The 1980s and 1990s marked a turning point in research on Chinese women on both sides of the Pacific. In the People's Republic of China, Taiwan, and Hong Kong, national conferences and new research projects and publications signaled an explosion of interest in women's studies, feminism, and gender relations. Within the academy as well as in women's organizations, these innovations have provoked a renewed critical interest in feminist theory developed in a diversity of contexts, in China and abroad. At the same time, Chinese scholars working in the United States and American scholars, in dialogue with one another, began to reconfigure anglophone scholarship on Chinese women. American scholars who had built studies of Chinese women on the foundations of pioneering work published in the 1970s and 1980s began testing the limits of these paradigms and perspectives. Their work on China made them especially sensitive to critiques of colonial representations in Western feminist scholarship and especially responsive to the emerging body of transnational feminist work. Chinese scholars working in the United States engaged as well as reworked Western feminist theory. The Chinese Society of Women's Studies that they formed in the United States has built an extensive transnational network of communication about issues of concern to Chinese women. Both Chinese scholars in the United States and American scholars began conversations with scholars from the PRC, Taiwan, and Hong Kong.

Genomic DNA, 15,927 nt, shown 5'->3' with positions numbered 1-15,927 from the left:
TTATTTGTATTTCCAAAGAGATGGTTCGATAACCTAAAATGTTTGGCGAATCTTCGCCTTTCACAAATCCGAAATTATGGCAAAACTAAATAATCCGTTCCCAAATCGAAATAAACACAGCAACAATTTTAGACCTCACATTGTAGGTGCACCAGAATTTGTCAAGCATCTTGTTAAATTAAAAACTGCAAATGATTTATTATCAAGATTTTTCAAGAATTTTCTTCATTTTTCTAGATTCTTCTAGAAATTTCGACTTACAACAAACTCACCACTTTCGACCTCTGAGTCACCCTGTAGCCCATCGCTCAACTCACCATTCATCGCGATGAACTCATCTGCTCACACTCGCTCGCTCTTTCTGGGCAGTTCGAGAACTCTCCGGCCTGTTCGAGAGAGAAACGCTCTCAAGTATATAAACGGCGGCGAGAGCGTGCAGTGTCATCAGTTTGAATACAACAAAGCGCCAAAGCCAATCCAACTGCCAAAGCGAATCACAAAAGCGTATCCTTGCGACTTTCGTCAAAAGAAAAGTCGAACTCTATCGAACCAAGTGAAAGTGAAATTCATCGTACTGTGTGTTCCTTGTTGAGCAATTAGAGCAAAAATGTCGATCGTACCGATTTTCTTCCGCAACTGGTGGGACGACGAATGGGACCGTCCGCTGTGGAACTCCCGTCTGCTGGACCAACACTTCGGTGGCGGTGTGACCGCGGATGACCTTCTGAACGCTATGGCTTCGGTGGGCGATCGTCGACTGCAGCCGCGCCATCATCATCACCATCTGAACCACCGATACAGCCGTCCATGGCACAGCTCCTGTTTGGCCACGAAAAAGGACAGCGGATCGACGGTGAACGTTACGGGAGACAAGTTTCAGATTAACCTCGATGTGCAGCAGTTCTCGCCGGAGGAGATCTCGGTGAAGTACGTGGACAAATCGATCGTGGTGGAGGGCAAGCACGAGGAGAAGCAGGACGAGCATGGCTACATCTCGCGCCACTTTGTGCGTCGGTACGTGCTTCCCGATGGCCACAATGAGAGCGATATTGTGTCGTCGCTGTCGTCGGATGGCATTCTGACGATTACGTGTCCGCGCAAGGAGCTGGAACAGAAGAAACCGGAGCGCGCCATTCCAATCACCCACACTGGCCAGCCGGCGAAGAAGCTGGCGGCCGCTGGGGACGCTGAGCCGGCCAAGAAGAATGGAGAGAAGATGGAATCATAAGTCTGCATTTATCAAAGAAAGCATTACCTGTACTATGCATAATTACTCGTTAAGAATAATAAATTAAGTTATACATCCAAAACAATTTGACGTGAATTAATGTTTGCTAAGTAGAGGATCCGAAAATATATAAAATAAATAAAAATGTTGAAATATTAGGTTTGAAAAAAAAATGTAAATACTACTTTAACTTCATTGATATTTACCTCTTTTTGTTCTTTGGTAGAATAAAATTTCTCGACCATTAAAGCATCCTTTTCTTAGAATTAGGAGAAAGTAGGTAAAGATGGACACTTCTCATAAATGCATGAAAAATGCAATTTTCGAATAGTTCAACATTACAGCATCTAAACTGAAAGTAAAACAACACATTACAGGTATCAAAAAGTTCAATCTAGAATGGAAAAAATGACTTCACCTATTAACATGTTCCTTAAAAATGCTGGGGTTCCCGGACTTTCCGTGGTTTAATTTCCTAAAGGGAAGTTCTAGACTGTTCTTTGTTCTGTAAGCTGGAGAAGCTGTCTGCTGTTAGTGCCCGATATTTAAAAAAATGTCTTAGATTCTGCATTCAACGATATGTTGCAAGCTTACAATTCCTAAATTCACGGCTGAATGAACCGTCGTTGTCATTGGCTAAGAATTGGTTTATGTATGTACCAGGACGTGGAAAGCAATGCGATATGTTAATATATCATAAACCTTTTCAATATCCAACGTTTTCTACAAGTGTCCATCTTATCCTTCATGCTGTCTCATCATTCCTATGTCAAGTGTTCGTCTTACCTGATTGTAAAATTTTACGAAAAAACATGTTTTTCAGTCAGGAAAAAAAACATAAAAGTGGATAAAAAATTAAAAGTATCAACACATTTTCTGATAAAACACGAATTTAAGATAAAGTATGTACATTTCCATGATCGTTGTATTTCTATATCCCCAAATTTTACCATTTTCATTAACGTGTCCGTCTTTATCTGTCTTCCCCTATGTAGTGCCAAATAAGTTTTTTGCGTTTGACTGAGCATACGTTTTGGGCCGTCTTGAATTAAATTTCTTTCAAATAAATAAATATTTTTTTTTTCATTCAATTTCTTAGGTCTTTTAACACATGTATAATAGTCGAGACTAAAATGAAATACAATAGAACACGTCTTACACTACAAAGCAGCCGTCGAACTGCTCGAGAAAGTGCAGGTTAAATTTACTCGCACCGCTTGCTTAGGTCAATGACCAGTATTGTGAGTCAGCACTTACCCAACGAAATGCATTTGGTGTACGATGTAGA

Thus communication across the Pacific has entered a new era, highlighted by the organization of conferences and research projects involving international collaboration. Such conferences include "Engendering China: Women, Culture, and the State," held at Harvard University and Wellesley College in 1992 with scholars in attendance from the United States, Britain, Taiwan, and the PRC; the First International Women's Studies Conference held at Beijing University in 1992; the 1993 Tianjin conference on